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Thomas, General Contractor
Category: Home Improvement
Satisfied Customers: 53
Experience:  Owner/ Vice President
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I'm attaching a picture or 2 of the interior of a building I

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I'm attaching a picture or 2 of the interior of a building I rented that appears is not to code. Landlord refuses to finish work and says it is up to code. Need 3rd party advice.

Hello and thank you for choosing JA! A couple things from the is definitely unfinished space you have rented! Secondly, relative to codes...the specific codes to vary by code for one municipality may be different than another. My suggestion is to have the building official from your specific municipality inspect the space! As a tenant, you are well within your rights to request the building inspector from your city or town come out and inspect the space for compliance. If it deemed compliant, then it is up to you how to handle your lease. If you are leasing this space, and it was specified to be unfinished, but up to code prior to move should have the building inspector come out and sign off on it. If you leased the space already, then you should still have the building inspector come out and tell you of the space is compliant. As a Landlord, we all have to obtain OCCUPANCY PERMITS prior to leasing a space. You are well within your rights to request the certificate of occupancy from your Landlord to confirm that space is compliant and in suitable condition for leasing. In my opinion, from the pictures, it is unfinished space, but that doesn't necessarily mean it can't be leased...unless your Landlord has not gotten the blessing from the City for an occupancy permit. I hope this has been helpful! Thank you again for using JA!

Customer: replied 1 year ago.
The building in the pictures is actually a garage/ shop I rented with another(main) building. If I didn't rent it with the main building he was going to rent out to someone else as a mechanic shop. So it wasn't like this building just so happened to come with the property. The landlord was actively advertising each building separately. The issue with having an inspector come and look at the property is I no longer lease the property as I terminated the lease due to the landlord not completing the work and ultimately not being able to fully get my business off the ground.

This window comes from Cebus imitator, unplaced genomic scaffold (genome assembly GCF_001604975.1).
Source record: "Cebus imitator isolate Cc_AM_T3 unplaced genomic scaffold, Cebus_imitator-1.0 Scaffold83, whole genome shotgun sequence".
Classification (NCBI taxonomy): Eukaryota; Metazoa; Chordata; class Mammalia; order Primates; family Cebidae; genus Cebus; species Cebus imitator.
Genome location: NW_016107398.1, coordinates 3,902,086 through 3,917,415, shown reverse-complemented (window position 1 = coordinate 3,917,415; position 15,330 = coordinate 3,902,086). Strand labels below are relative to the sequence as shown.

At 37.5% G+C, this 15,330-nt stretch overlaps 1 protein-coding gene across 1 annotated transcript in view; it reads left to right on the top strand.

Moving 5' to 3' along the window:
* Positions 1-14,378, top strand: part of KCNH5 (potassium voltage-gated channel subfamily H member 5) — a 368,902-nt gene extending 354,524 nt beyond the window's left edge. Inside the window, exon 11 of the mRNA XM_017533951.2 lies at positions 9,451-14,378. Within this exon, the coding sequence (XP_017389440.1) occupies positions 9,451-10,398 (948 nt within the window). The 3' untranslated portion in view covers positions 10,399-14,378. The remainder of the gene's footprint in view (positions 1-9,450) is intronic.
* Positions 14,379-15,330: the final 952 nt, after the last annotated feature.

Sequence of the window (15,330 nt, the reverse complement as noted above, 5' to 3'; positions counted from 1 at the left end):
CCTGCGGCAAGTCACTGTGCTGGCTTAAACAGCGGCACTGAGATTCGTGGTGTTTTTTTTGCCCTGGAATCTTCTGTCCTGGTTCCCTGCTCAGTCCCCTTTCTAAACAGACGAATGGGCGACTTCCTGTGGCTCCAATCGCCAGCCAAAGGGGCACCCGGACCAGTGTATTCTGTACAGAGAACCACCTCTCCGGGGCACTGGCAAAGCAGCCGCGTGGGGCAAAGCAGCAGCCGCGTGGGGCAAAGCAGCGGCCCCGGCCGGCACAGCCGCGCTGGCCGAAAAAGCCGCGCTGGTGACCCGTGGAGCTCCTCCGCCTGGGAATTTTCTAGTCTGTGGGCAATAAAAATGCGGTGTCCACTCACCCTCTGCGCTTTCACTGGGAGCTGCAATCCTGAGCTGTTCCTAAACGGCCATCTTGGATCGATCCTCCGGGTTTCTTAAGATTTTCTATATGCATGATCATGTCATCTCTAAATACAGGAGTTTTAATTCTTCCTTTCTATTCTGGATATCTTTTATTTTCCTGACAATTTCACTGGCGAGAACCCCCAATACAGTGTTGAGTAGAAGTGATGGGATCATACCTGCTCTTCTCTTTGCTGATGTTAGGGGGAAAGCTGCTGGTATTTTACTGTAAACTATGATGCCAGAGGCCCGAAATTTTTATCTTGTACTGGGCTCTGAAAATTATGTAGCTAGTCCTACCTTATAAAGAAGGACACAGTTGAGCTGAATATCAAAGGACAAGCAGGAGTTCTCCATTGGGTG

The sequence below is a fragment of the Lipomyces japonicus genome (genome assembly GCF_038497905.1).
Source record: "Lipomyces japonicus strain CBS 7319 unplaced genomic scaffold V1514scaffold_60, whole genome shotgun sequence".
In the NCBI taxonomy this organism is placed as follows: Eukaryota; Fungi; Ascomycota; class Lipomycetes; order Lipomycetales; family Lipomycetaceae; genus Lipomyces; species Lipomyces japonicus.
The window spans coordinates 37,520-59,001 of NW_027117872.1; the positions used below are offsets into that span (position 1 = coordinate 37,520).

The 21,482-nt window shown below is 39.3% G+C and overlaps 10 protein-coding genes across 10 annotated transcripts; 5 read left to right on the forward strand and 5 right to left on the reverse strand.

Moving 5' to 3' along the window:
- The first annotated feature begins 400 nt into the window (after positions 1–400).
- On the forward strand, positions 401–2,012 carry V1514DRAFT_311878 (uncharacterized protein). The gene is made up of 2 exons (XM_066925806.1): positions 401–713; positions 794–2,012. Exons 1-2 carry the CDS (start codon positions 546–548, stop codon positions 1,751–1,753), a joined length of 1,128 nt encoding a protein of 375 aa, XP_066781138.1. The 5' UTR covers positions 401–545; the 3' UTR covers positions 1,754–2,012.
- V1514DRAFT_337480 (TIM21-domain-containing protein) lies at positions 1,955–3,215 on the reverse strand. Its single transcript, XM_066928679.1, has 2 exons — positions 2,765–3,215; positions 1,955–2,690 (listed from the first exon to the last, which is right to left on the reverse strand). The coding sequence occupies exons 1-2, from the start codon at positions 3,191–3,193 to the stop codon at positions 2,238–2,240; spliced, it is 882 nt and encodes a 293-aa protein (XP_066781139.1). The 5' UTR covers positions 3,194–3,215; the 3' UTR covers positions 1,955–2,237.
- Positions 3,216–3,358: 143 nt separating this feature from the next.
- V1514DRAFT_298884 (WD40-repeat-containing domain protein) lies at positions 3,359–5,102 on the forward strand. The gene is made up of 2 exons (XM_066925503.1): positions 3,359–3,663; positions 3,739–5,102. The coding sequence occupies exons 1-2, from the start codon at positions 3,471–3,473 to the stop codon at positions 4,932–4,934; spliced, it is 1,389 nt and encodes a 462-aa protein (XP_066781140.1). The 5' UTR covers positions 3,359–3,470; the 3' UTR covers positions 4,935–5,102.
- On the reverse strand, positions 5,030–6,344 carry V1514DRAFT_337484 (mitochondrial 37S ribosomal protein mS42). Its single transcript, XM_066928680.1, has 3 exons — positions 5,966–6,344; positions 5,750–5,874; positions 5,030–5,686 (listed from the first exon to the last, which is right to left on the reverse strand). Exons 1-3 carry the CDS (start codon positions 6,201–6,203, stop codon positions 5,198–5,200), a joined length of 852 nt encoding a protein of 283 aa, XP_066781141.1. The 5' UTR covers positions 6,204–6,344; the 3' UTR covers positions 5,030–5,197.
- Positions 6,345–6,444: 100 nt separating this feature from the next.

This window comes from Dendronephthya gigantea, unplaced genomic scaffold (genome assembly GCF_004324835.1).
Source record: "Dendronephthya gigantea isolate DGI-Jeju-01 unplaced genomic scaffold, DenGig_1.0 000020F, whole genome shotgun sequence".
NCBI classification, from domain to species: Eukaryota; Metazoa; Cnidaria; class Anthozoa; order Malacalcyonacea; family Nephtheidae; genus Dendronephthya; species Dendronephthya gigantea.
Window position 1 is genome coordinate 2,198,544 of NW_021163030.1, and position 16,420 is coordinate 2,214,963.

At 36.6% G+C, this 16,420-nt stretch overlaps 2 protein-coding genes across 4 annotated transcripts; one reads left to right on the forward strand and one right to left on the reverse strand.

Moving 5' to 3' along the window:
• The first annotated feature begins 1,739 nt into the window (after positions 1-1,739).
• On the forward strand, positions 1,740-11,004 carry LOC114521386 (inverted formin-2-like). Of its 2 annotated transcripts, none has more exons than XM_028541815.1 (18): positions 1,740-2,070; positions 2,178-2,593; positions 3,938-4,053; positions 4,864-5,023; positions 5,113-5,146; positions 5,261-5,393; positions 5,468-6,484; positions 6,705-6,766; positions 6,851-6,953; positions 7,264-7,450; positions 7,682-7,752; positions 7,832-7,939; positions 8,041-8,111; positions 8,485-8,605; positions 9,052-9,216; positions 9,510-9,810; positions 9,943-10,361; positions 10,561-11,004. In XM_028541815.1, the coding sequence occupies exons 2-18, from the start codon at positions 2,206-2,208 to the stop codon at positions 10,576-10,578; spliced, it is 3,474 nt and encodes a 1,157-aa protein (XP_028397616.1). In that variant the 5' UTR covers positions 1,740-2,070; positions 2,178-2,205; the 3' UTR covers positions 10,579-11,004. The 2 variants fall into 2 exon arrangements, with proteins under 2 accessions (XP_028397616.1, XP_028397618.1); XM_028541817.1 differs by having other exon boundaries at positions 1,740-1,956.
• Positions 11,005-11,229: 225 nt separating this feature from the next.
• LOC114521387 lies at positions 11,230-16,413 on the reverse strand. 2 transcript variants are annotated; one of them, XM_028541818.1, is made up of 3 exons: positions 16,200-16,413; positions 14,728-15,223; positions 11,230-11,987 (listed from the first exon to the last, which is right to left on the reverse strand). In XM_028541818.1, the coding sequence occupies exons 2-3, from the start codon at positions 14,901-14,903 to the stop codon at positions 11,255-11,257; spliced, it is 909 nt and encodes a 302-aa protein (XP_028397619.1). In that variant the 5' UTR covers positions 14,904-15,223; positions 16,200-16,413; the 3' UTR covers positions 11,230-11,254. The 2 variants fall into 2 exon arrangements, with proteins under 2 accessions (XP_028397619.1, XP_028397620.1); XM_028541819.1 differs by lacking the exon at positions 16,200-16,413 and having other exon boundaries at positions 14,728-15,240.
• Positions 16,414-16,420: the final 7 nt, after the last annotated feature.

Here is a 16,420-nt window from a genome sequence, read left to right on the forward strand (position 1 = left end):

If you look closely at the 1st picture you can see the blocks that were stacked on the outside of the original sheet metal. A few years ago the landlord performed a remodel on the buildings where he stacked concrete blocks over the existing structure with the only 1 out of 3 support beams actually supporting anything. As well as nothing anchoring the blocks to the original frame of the structure. After looking at the pictures my questions are;1. Does it appear that the block work was done correctly?
2. What are the requirements for toilet installation? in regards ***** ***** ventilation, running water, privacy( do toilet have to be isolated in a separate walled room), are sinks required to be installed wherever toilets are installed?
Please help as best as you can as your help is appreciated.Thank you

Hi again and thanks for reaching back out. To be quite honest, I cannot really see the block issue well enough to know if it was done to correctly or not. Typically, block or masonry is not anchored to the structure since it is in its own right, structural. In other words, a block wall is built on a footer. Then, if the inside is "finished", metal studs or wood studs are built inside independent to the block, i.e. the bottom track or floor plate is shot or tapconned to the concrete slab. What I do see in the second picture are metal studs installed in front of a window which is questionable. The insulation work is haphazard at best obviously. Regarding the bathroom, it should be of minimum size to be able to accommodate a wheel chair since it is being leased as a commercial space and, yes, it must have an exhaust fan vented to the outside per code. Certainly running water is required. Regardless of municipality code, OSHA, a federal agency, has requirements for bathroom facilities in the work place. Here is a sample of the requirements specific to your question...

Restroom Structure Requirements

Separate facilities must be available for each sex, unless the toilet rooms themselves can be occupied by no more than one person and can be locked from the inside.

Each water closet must be a separate compartment. Each must have with a door and must be separated from the next by partitions.

Sinks for Handwashing

Hand-washing facilities must be provided. They must offer hot and cold water, or tepid water. Soap and hand towels must also be available.

I hope this additional information has helped in answering some of your concerns. Clearly there are deficiencies in the work that was done, not to mention it is clearly incomplete. Thanks again for using JA!

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